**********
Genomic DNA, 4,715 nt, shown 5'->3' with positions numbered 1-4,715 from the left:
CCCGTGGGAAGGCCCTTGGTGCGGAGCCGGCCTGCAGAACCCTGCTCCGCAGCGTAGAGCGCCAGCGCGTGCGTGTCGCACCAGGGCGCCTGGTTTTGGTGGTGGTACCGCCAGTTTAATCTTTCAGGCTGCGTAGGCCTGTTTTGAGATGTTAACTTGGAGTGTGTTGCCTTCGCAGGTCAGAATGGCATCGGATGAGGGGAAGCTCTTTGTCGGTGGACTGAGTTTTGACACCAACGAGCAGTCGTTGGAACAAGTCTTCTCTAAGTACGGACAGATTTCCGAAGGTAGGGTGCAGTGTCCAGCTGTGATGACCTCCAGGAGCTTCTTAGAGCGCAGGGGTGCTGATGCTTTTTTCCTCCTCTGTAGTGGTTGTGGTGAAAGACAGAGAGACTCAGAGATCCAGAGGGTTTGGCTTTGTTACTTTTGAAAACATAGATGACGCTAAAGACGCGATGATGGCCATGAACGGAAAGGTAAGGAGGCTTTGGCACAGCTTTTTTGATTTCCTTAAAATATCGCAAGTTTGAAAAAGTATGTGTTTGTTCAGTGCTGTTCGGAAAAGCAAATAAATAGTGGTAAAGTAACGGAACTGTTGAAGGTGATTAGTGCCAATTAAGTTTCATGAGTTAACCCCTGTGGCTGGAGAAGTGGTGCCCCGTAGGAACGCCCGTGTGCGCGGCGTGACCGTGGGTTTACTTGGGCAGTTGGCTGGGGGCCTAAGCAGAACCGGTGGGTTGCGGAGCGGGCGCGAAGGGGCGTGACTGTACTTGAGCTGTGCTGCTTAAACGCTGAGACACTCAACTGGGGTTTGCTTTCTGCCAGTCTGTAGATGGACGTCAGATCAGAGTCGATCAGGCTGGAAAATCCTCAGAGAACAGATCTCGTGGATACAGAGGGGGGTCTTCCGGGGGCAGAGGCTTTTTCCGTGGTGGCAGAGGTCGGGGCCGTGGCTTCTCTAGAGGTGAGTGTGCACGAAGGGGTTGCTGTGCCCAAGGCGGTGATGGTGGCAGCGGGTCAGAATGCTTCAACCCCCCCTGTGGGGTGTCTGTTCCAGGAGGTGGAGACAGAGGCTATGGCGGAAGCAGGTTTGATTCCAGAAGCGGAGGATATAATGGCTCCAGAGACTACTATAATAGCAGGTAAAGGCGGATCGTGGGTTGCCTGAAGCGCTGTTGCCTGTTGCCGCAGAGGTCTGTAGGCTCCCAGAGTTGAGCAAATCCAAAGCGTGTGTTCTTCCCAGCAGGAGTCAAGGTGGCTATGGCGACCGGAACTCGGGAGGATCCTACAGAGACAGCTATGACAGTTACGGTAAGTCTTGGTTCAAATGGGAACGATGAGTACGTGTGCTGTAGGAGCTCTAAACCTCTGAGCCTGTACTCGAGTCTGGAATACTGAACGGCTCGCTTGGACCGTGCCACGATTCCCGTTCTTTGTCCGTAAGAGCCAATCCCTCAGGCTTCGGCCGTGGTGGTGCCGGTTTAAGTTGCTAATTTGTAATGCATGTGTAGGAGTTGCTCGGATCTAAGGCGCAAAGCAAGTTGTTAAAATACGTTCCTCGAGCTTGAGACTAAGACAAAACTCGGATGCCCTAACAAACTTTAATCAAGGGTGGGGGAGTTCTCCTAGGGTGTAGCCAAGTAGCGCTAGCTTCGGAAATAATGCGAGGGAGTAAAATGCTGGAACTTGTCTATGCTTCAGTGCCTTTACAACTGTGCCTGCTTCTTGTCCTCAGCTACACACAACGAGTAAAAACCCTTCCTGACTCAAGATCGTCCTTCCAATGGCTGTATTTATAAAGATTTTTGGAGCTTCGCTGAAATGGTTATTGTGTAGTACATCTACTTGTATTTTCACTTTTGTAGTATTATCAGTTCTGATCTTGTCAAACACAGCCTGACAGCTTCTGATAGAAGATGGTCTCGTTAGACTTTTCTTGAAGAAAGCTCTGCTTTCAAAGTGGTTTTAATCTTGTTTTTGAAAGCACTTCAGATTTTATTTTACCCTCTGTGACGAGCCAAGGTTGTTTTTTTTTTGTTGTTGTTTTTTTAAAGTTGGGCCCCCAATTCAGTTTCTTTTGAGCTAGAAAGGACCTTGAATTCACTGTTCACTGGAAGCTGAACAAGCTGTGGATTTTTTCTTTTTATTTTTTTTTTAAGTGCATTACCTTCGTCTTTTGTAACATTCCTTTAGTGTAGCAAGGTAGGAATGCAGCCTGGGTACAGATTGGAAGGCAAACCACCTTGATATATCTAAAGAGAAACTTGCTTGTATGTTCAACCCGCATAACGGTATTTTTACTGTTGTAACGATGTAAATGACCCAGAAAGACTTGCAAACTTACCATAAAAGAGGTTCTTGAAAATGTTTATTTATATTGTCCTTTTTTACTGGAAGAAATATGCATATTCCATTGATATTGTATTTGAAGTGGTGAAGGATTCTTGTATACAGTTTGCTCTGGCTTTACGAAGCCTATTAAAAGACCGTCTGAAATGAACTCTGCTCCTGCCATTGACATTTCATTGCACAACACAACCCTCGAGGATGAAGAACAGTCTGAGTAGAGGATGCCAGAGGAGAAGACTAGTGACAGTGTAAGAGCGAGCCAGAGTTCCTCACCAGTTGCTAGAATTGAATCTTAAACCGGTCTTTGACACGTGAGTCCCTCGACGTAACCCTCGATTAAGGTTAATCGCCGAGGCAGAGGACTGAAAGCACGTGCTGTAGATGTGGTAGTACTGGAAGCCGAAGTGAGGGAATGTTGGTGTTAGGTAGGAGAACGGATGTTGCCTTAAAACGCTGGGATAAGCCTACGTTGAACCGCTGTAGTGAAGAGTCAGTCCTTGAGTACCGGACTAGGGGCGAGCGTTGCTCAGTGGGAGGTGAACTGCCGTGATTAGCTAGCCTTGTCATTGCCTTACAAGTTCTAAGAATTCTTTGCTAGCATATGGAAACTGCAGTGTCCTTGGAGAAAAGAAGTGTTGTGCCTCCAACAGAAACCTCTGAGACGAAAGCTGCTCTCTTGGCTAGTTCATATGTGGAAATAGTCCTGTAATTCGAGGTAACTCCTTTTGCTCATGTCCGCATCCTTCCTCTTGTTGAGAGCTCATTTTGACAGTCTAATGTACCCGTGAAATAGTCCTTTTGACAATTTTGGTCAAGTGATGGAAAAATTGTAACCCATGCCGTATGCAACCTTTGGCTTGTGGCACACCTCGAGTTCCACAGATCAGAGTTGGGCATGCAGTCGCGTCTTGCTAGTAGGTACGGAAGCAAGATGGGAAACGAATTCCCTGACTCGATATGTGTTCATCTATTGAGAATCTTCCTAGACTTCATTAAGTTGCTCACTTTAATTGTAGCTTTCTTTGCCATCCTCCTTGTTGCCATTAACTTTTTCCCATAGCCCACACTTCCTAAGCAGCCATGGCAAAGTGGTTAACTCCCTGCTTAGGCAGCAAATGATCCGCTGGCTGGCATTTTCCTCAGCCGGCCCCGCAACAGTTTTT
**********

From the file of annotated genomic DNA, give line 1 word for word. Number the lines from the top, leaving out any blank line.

Genomic DNA, 4,715 nt, shown 5'->3' with positions numbered 1-4,715 from the left: